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Cedar-Zen science!

By Jasper Slingsby, Vegetation Scientist, SAEON Fynbos Node
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Citizen science - "science done by ordinary people, often for or with the help of scientists" - Cambridge dictionary
Zen - "emptying the mind of thoughts and giving attention to only one thing"- Cambridge dictionary

An odd title perhaps, but how best to describe the efforts of Capetonian cartographer Peter Slingsby, who spent some 200 hours using Google Earth imagery to map more than 13 000 precise locations of the Clanwilliam Cedar (Widdringtonia cedarbergensis) for the revised edition of his map Hike the Cederberg (Figure 1)?

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Figure 1. An excerpt from the Hike the Cederberg Slingsby Map showing the mapped cedars (green dots)

"THIS is exciting!" said Associate Professor Ed February of the University of Cape Town’s Department of Biological Sciences and long-time cedar researcher. The development of this dataset gives us a near-perfect fine-scale description of the Clanwilliam Cedar’s distribution, allowing estimates of population numbers, providing a detailed baseline that allows monitoring of future change, and allowing inference of fine-scale habitat preferences that could lead to a better understanding of the species’ ecology and causes of its decline.

The sad, mysterious decline of an iconic tree

The Clanwilliam Cedar (Figure 2) is a long-lived tree, endemic to an area of approximately 250 km2 in the Cederberg Mountains, and is currently listed by the IUCN as Critically Endangered. It is the namesake of the Cederberg mountain range and was the driver behind the declaration of the Cederberg Wilderness Area in 1973.

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Figure 2. Older Widdringtonia cedarbergensis individuals are very charismatic and can be a highlight on hiking trips in the Cederberg

The cedar wood was much sought after by early settlers due to the paucity of good timber in the Cape region and rapidly led to a noticeable decline in population numbers. Felling of live cedars was banned in 1879, making it one of the first protected species in the world, and the sale of dead cedar wood was restricted in the late 19th century and banned in 1967.

Unfortunately, tree numbers have continued to dwindle, and monitoring of permanent plots indicates a >90% decline in mature individuals between 1977 and 2003. While a detrimental fire regime is commonly cited as the dominant cause of mortality, observations of high numbers of dead trees in the absence of fire has researchers suspicious of other drivers such as increased drought stress due to climate change, as witnessed for the Atlas Cedar (Cedrus atlantica) in Algeria and Morocco, or pathogens similar to the Mountain Pine Beetle that is ravaging the pine forests of North Western United States.

Zen and the art of tree mapping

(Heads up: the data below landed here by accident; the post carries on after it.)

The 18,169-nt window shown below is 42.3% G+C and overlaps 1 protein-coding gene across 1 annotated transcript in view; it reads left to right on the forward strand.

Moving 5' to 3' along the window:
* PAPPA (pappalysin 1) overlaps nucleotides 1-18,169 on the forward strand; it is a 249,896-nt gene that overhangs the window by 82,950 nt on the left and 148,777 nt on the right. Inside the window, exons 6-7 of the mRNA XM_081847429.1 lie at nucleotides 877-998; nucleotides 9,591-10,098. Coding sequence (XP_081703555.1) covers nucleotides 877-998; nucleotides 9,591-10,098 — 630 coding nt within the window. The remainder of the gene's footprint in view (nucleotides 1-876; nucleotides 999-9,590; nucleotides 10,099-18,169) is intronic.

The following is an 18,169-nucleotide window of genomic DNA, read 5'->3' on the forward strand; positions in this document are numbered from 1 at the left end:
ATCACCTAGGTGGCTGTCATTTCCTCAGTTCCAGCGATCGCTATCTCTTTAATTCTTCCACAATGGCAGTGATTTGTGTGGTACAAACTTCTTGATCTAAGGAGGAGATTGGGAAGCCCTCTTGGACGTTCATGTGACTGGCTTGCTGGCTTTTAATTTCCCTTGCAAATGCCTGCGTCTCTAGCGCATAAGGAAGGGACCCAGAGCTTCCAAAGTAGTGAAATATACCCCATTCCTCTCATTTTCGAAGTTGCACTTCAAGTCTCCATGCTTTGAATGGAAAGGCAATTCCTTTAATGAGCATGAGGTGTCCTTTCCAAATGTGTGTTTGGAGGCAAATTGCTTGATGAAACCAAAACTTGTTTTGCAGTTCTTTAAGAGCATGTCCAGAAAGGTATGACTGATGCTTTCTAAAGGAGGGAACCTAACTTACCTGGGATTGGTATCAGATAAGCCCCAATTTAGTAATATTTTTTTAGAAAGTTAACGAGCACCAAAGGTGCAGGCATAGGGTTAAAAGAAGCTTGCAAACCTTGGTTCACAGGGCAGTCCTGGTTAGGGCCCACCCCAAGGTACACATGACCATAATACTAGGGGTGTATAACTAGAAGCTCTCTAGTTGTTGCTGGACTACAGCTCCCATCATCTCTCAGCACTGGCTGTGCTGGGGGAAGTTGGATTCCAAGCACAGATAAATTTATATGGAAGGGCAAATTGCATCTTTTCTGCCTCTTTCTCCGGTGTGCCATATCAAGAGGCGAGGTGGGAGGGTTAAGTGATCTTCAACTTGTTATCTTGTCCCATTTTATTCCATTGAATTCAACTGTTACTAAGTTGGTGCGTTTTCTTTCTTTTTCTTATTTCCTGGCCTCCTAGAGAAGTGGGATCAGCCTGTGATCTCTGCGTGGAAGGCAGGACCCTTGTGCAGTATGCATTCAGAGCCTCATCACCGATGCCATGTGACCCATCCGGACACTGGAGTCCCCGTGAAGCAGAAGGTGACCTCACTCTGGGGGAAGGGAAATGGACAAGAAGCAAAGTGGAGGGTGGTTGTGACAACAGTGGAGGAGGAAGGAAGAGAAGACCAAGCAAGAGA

When asked what drove him to spend so much time mapping the trees, cartographer Peter Slingsby replied, "Wouldn’t it just be cool to have them on the map?"

Tree localities were manually mapped from high-resolution imagery available from Google Earth Pro based on canopy colour and shadows (see Figure 3), and, where possible, verified with ground photographs from a publicly contributed archive accessible through Google Earth and a personal collection of 19 000 georeferenced images from research for the Cederberg hiking map. While there may be errors or omissions, this provides a very good indication of the locations of adult trees with live canopies.

Accuracy may vary depending on topography, the similarity of co-occurring species, and the recent occurrence of fire; but error rates for localities are likely to be low.

"...there’s an area near Krakadouw which has not burned and here the process was difficult; I may have selected some incorrect species - affecting perhaps 200 trees. Nevertheless, the cedars are usually a distinctive colour, and their shadows always give them away", states Slingsby on his blog about the Hike the Cederberg map.

Checking the numbers

An afternoon spent enumerating all cedars in a defined area on a small ridge of the Sneeuberg revealed some interesting comparisons. SAEON’s preliminary ground survey revealed 16 large adults with healthy green canopies >4 m2, while the Google Earth survey revealed 13.

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Figure 3. A Google Earth image of the area ground-truthed by SAEON, showing 13 healthy large adult trees mapped from the satellite imagery. The ground campaign revealed far more trees, but most were much smaller (<1 m2 canopy), unhealthy or dead.

This difference is explained by small clumps of trees being mapped as one individual, because of the difficulties of discerning multiple individuals from above. In addition, we mapped 32 large adults with <1 m2 live canopy, 22 sub-adults (0.25 m2> and <1 m2) and 36 seedlings (<0.25 m2), none of which can be discerned from satellite imagery.

While this suggests that actual numbers may be much larger than obtained from the Google Earth survey, this was one of the healthier stands we have encountered and the population structure is likely to vary greatly across the Cederberg, cautioning against extrapolation. Improving the population estimates requires further surveys, stratified across environmental gradients and spanning the species’ full range.